Furnace / Battery Problem - Fiberglass RV


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Old 09-14-2007, 05:16 AM   #1
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Name: Gerry
Trailer: Boler 13 ft / 31 ft Holiday Rambler
Maine
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Me again with the same old problem.
Furnace works on shore power but not on battery, (cold night spent out a few nights ago)
I just spent $225 to an RV dealership to cure this problem and they will not make it right so I will have to work it out myself with all your help. (popping high blood pressure pills by the handfull)
I have my battery on the tongue sot he run to the furnace is a good 10 ft of # ??? (original wire in 1980 Boler 13 ft)
I have re wired from where it comes in all the way back so I know this is #8 wire but that weak link may be from the tongue into the shell.
What is the proper size wire should I run all the way back so this hook-up will work?
Leaving next week for a week in northern Maine and temps will be down in the 30s so I need to get this going.
Gerry the canoebuilder
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Old 09-14-2007, 06:40 PM   #2
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I find it hard to believe that this is a wire gauge issue. There isn't a bit of wire in my Boler larger than 10 ga, and Boler didn't put in much of that. With a good battery the furnace works fine.

I would put a voltmeter on the power to the furnace when it is (trying to) run - running the fan - to see if there's enough there; if there is, then look for another problem, and if there isn't, check out the battery. What's "enough"? Whatever the furnace manual says...
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Old 09-15-2007, 04:51 AM   #3
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I find it hard to believe that this is a wire gauge issue. There isn't a bit of wire in my Boler larger than 10 ga, and Boler didn't put in much of that. With a good battery the furnace works fine.

I would put a voltmeter on the power to the furnace when it is (trying to) run - running the fan - to see if there's enough there; if there is, then look for another problem, and if there isn't, check out the battery. What's "enough"? Whatever the furnace manual says...
------------------------------------------------------------------------------------

Thanks again Brian. After haveing my $9.95 voltmeter forever I am finaly learning how to use the thing (other then for continuety) and how to read all the scales with the proper dial setting.
I think I found the problem and it was just a loose connection on one of the butt connectors they put on.
I replace and furnace lit right up on Battery
Keeping fingers crossed as it seems every time we take Lady-Bug on the road one thing or another goes wrong.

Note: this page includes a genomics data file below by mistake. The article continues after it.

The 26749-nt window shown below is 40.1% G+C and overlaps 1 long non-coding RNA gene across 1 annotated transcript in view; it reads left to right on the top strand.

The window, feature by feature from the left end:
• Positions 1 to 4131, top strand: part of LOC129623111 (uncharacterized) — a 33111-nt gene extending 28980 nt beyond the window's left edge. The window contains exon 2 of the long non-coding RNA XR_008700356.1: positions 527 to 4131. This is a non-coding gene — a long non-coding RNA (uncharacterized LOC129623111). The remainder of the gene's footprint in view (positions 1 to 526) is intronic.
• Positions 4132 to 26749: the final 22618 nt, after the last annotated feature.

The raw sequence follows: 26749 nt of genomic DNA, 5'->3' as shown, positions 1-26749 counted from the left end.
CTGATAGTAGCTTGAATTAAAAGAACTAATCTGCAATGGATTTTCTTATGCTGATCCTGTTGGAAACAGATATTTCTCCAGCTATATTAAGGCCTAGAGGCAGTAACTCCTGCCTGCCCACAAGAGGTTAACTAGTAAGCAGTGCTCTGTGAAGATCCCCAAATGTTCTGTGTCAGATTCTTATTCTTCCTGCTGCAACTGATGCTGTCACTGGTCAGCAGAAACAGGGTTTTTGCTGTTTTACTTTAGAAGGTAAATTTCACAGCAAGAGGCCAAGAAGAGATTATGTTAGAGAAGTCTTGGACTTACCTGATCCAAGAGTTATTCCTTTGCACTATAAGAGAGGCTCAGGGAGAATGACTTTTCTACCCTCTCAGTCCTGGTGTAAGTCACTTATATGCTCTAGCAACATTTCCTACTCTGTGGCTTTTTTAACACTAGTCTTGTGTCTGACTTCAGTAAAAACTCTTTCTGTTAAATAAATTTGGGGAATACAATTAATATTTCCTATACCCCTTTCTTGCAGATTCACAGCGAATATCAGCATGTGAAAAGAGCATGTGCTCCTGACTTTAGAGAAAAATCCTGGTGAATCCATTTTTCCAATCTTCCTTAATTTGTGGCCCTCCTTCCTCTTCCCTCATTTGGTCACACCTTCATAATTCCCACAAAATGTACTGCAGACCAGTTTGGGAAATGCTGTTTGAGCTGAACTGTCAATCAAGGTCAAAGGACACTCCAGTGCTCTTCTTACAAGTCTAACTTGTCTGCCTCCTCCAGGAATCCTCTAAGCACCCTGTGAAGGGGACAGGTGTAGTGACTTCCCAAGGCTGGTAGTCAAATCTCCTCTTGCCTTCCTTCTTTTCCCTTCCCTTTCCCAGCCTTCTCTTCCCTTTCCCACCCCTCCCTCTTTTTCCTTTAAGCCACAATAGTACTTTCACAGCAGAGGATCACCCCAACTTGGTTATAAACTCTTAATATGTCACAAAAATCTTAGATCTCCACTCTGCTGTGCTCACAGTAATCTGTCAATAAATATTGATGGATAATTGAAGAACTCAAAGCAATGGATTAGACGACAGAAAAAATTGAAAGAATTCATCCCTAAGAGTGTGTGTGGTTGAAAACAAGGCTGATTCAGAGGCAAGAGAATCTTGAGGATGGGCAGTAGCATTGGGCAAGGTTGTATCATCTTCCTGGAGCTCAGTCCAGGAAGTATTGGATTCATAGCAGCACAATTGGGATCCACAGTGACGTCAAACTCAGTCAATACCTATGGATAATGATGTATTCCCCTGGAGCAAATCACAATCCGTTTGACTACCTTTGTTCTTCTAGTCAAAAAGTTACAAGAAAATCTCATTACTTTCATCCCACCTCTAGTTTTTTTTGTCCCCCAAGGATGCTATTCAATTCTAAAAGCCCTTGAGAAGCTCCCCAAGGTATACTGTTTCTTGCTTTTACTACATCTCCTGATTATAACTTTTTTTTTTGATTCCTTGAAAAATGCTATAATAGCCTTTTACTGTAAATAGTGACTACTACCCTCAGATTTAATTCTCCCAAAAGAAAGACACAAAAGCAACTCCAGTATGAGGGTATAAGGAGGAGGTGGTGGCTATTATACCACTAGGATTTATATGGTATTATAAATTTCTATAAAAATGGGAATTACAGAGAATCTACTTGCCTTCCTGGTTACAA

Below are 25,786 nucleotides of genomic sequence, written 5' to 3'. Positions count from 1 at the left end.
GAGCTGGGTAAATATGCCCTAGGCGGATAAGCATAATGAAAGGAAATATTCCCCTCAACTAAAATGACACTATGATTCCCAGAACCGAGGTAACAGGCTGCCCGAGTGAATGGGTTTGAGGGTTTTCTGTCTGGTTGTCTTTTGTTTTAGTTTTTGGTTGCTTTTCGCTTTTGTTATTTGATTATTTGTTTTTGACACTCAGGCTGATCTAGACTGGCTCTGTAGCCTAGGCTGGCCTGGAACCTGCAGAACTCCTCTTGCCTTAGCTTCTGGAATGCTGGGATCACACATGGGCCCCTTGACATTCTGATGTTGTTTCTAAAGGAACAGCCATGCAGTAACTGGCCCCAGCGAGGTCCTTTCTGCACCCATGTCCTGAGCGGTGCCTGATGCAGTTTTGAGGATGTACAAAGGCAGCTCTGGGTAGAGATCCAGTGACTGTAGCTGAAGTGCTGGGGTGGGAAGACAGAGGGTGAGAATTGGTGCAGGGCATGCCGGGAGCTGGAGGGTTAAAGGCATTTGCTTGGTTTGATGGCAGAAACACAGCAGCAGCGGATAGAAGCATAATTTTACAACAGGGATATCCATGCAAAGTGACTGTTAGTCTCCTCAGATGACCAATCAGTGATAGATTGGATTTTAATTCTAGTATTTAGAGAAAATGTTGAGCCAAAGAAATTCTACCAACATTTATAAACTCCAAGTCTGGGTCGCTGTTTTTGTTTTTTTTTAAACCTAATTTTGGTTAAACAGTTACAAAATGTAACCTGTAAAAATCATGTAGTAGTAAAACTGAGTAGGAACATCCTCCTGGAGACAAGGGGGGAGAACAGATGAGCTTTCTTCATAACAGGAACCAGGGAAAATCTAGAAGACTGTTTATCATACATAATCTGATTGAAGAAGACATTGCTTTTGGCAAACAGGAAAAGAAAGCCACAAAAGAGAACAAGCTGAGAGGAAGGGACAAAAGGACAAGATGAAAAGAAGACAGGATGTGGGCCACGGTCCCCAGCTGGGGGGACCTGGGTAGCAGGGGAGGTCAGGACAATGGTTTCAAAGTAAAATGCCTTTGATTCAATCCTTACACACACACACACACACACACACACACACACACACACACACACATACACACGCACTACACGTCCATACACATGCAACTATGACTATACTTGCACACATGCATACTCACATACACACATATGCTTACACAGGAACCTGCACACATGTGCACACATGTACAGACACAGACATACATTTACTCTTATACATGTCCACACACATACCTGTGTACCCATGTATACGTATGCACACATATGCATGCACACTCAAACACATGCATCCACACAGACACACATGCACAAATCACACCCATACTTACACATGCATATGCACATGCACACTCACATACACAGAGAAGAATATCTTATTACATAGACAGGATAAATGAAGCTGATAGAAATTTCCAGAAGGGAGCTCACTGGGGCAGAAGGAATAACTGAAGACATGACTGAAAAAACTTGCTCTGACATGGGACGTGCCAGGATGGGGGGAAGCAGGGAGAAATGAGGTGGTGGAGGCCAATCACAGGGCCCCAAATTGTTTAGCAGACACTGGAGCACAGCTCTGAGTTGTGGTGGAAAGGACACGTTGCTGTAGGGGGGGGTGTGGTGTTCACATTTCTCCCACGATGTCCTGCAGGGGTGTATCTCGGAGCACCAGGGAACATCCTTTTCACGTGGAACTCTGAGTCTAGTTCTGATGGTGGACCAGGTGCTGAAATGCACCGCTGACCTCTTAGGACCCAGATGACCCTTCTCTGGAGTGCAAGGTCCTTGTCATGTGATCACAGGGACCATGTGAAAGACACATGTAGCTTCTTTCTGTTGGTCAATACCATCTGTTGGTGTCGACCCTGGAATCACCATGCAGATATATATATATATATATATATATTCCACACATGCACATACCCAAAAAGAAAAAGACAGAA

Gerry the canoebuilder
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Old 09-15-2007, 10:54 AM   #4
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Gerry the Canoe builder with a $9.95 voltmeter----- PRICELESS!
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Old 09-15-2007, 11:51 AM   #5
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Keeping fingers crossed as it seems every time we take Lady-Bug on the road one thing or another goes wrong.
This means that after enough trips, everything in the trailer will be fixed, and Lady-Bug will be perfect! Hang in there, Gerry.
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Old 09-15-2007, 06:24 PM   #6
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Anyone shooting trouble where there is insufficient power should remember to also check the ground or return cabling; the entire circuit, out and back, must be OK for the whatever to work!
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Old 09-16-2007, 03:54 AM   #7
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Anyone shooting trouble where there is insufficient power should remember to also check the ground or return cabling; the entire circuit, out and back, must be OK for the whatever to work!
Pete
I have a heavy green wire going from my converter down to the frame.
I also have a white wire that is considered the ground going thoughout the trailer from my Battery.
Is all the whatevers, useing the white wire or the frame, or both, as the ground path back to the battery, via the converter????
Gerry the canoebuilder
Brian: I am trying to hang in there but the only thing that worked great the day dealing with the RV dealers was my hand going into my wallet handing them cash.
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Old 09-16-2007, 06:26 AM   #8
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Hi: Glad to hear that I am not the only "Loose connection" out there!!! In Nfld. Canada there is a saying that goes kinda like "Ya pays yer money and ya takes yer choose". Sounds like you will be warm n toasty... What's next???
Alf S. North shore of Lake Erie
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Old 09-16-2007, 11:42 AM   #9
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I have a heavy green wire going from my converter down to the frame.
I also have a white wire that is considered the ground going thoughout the trailer from my Battery.
Is all the whatevers, useing the white wire or the frame, or both, as the ground path back to the battery, via the converter????